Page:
Wrestling with self
A sermon preached by Pastor Ken Carrothers on September 22, 2019.
•Genesis 32:9–13, 22-30•
I wasn’t supposed to have an opponent for my first wrestling match of high school. The school we were competing against didn’t have anyone in the 100 pound weight class. Truth be told I was thankful. I thought it was my lucky day. Instead of having to wrestle, all I had to do is walk to the middle of the mat and allow the referee to raise my hand and I could claim victory in my first match. But as it turned out — luck was not on my side.
I still remember my coach coming up to me to tell me that the other school decided to move their 95 pounder up a weight class so we could wrestle with purpose. I remember the butterflies started immediately. I remember my sweaty palms. I remember trying to recall all the moves I had been taught. I remember the struggle of the next 30 minutes of preparation. And I still remember my disappointment when I walked onto the mat and instead of my hand being raised in victory it was extended to shake hands with my opponent.
The referee blew the whistle and my opponent surprised me by grabbing a hold of me immediately. His hand held the back of the neck and I have to say that I didn’t know my forehead could hit another person’s shoulder that many times in the eight or nine seconds I stayed standing. I am not entirely sure how we moved to the mat, but I do remember thinking this might have been the first time I actually got a really good look at gym’s ceiling. I remember looking off to the side just as the referee was slapping the mat signifying the end of the match. Afterwards, I remember thinking that was perhaps the longest 13 seconds of my life.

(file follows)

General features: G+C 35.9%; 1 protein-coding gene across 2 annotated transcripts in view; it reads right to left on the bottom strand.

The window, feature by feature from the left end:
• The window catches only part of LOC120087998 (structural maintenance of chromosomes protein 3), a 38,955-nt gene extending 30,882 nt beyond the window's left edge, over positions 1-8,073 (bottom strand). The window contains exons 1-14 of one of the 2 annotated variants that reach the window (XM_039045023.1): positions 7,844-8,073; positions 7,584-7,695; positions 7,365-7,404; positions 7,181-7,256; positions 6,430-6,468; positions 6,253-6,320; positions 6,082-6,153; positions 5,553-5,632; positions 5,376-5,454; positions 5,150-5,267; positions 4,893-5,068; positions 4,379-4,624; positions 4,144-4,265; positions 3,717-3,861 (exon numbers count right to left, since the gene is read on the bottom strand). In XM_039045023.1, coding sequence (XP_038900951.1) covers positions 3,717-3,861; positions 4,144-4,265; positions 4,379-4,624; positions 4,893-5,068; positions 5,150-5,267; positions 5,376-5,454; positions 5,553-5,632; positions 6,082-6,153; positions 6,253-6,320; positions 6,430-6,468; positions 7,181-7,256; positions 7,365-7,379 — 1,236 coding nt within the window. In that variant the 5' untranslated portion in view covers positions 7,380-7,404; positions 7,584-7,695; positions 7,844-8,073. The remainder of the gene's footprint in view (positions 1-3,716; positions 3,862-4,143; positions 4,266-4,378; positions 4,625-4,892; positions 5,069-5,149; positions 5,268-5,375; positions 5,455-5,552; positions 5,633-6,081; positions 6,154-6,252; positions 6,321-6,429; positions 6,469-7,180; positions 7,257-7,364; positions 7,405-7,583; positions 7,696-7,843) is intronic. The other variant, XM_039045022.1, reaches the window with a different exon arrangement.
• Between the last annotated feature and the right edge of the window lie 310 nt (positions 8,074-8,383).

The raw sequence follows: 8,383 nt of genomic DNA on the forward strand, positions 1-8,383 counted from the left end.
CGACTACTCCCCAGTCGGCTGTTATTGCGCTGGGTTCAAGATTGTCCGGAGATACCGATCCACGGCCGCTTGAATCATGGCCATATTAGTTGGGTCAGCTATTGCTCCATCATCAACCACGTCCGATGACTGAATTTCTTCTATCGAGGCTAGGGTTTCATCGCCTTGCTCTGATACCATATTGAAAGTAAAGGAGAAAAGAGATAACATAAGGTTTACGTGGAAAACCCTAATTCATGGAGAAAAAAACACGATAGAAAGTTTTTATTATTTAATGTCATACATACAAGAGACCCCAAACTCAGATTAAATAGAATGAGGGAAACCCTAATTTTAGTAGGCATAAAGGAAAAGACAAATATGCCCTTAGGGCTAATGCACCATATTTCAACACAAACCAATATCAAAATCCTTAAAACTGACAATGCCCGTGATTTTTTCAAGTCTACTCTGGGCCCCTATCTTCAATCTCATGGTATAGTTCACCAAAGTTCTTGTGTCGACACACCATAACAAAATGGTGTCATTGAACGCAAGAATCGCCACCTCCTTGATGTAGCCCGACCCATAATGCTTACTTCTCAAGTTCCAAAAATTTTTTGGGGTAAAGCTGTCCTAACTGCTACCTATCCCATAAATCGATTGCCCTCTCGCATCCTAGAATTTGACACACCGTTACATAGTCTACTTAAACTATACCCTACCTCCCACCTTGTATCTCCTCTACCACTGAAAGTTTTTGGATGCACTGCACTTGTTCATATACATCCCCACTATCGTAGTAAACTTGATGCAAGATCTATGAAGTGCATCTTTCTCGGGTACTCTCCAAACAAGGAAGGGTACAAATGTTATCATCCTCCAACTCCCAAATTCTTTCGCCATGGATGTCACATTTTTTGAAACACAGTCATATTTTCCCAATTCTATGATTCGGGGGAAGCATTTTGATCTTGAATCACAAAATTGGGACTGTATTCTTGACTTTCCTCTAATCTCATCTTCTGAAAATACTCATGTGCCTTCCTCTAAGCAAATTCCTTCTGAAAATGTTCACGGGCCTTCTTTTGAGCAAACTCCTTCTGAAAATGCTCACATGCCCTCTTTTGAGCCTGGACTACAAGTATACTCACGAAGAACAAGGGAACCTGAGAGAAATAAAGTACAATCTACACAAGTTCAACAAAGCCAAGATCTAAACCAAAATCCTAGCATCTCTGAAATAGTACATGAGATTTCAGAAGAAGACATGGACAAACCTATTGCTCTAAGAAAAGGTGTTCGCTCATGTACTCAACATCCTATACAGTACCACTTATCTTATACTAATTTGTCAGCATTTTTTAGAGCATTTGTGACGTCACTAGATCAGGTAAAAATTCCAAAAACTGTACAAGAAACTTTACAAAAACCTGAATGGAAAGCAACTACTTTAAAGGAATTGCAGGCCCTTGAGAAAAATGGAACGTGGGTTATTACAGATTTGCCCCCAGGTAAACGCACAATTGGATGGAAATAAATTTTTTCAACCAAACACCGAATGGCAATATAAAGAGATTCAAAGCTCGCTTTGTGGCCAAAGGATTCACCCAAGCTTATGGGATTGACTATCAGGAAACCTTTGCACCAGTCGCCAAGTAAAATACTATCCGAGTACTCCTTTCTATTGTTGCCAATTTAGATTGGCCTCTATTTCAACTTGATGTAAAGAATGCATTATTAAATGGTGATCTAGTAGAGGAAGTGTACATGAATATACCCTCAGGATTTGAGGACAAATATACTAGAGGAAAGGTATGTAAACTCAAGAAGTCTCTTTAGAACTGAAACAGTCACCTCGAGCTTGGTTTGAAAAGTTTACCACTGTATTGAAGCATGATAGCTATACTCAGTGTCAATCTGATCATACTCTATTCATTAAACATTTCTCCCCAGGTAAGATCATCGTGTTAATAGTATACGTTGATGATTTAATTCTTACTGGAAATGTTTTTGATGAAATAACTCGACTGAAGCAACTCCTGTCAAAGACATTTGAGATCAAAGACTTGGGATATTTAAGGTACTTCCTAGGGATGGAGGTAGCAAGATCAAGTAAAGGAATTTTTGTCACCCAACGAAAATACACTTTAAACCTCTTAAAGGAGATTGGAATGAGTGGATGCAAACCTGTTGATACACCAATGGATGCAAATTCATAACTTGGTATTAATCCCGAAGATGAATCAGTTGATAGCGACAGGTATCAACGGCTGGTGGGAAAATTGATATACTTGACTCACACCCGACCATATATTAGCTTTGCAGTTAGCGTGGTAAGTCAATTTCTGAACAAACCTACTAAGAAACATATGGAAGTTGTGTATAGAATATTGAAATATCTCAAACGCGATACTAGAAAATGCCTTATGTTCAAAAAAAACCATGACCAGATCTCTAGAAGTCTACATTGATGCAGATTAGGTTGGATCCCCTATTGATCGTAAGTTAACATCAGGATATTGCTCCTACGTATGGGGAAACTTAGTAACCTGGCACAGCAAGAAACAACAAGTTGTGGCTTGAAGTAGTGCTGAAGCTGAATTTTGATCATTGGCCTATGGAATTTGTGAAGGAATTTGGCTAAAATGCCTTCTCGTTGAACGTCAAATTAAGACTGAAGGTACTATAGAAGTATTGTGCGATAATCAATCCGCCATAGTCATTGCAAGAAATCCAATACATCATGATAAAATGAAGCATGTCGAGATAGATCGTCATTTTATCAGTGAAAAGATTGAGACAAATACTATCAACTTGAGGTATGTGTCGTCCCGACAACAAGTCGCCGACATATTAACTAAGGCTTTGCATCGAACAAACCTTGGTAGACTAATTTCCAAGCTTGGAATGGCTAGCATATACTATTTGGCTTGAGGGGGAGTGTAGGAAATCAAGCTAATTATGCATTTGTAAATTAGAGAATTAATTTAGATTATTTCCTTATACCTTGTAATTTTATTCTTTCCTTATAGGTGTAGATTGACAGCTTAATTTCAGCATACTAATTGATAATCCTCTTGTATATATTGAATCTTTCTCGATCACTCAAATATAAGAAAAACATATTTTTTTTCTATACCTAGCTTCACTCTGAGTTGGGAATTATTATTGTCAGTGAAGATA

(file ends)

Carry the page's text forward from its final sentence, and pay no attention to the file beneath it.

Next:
It was a very unsatisfying beginning to my high school wrestling career — a career that actually only lasted one more match. Wrestling as it turned out wasn’t my thing. But by our reading today it certainly seems Jacob has a real knack for it.
From the day of his birth, Jacob was a wrestler. From the moment he grabbed his brother’s foot he was figuring the angles to outsmart and outmaneuver whoever stood in his way. It started with his brother, Esau — whom he works a deal to swindle out of his rightful inheritance — then it is his dad Isaac, whom he tricks into giving him the family blessing. Finally it is his equally devious father-in-law, Laban whom he shakes and jockeys for economic advantage.
Jacob was a master operator, but as is often the case the day of reckoning was coming. After a long absence, Jacob was returning home, preparing to face his estranged brother Esau, whom he had defrauded.
Jacob had been traveling a while. As he approaches his home he sends loads and loads of presents ahead of him in hopes of appeasing his brother. Eventually he ends up sending his two wives, two maids and eleven children along with the rest. He sends the entire motley crew across the stream and Jacob finds himself alone. One can imagine the blessed moment of silence Jacob experienced as the fuss and noise of the entourage faded into the night.
But it was short lived, for just as I didn’t get to walk to the center of the mat and claim victory, neither will Jacob enjoy the moment of solitude for out of nowhere, Jacob is jumped by “a man” who “wrestled with him until daybreak.”[i]
Now I want to stop here for a moment and simply note that the Hebrew clearly says “man,” not angel, not God. And the man “wrestles” which in Hebrew would be pronounced ye’hbek, which sounds suspiciously close to Jacob’s own name y’acob.
Who is this man? Who is this one who wrestles with the rascal Jacob — the grabber of birthright… the swindler of blessing… the tussle of family and goods? If we are going with the word “man” then there are at least three possible suspects all of whom we have already talked about: Esau, Isaac and Laban. Jacob has already wrestled with each of them. In each case he appears to have walked away victorious and therefore each has a large reason to encounter him again.
Yet, we ought not overlook one other possibility — one I hadn’t considered until I sat across the table from my good friend Marci as we studied this text. She said she can not read this text without thinking that Jacob is wrestling himself. It is an interesting question: Could Jacob not be battling and grasping to understand and discover his own place in the ongoing story of Israel and God’s choice of them? At this point any of these four might prove to be a worthy adversary to Jacob.